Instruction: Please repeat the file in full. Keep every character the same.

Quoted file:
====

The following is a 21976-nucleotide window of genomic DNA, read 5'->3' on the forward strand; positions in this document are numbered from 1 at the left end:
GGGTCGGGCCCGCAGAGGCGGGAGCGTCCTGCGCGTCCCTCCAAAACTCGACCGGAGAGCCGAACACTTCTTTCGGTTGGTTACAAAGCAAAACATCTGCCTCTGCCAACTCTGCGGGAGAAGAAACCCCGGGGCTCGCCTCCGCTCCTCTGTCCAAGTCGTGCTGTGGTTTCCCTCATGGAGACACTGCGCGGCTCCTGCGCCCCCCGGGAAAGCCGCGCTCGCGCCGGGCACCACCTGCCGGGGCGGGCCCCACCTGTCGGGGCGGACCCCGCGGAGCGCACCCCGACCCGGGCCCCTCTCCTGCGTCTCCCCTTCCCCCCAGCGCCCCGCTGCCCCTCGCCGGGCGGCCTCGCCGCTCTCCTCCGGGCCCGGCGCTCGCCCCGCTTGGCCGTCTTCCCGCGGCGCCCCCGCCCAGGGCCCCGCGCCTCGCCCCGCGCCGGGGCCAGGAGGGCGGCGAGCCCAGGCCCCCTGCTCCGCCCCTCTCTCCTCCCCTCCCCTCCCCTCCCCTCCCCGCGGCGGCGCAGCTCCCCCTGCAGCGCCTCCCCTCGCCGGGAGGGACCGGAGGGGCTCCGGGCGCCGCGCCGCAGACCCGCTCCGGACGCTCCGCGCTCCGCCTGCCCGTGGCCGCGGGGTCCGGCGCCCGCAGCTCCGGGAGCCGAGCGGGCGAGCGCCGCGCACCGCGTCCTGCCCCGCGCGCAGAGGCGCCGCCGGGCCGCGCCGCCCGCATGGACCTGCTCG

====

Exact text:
The following is a 21976-nucleotide window of genomic DNA, read 5'->3' on the forward strand; positions in this document are numbered from 1 at the left end:
GGGTCGGGCCCGCAGAGGCGGGAGCGTCCTGCGCGTCCCTCCAAAACTCGACCGGAGAGCCGAACACTTCTTTCGGTTGGTTACAAAGCAAAACATCTGCCTCTGCCAACTCTGCGGGAGAAGAAACCCCGGGGCTCGCCTCCGCTCCTCTGTCCAAGTCGTGCTGTGGTTTCCCTCATGGAGACACTGCGCGGCTCCTGCGCCCCCCGGGAAAGCCGCGCTCGCGCCGGGCACCACCTGCCGGGGCGGGCCCCACCTGTCGGGGCGGACCCCGCGGAGCGCACCCCGACCCGGGCCCCTCTCCTGCGTCTCCCCTTCCCCCCAGCGCCCCGCTGCCCCTCGCCGGGCGGCCTCGCCGCTCTCCTCCGGGCCCGGCGCTCGCCCCGCTTGGCCGTCTTCCCGCGGCGCCCCCGCCCAGGGCCCCGCGCCTCGCCCCGCGCCGGGGCCAGGAGGGCGGCGAGCCCAGGCCCCCTGCTCCGCCCCTCTCTCCTCCCCTCCCCTCCCCTCCCCTCCCCGCGGCGGCGCAGCTCCCCCTGCAGCGCCTCCCCTCGCCGGGAGGGACCGGAGGGGCTCCGGGCGCCGCGCCGCAGACCCGCTCCGGACGCTCCGCGCTCCGCCTGCCCGTGGCCGCGGGGTCCGGCGCCCGCAGCTCCGGGAGCCGAGCGGGCGAGCGCCGCGCACCGCGTCCTGCCCCGCGCGCAGAGGCGCCGCCGGGCCGCGCCGCCCGCATGGACCTGCTCG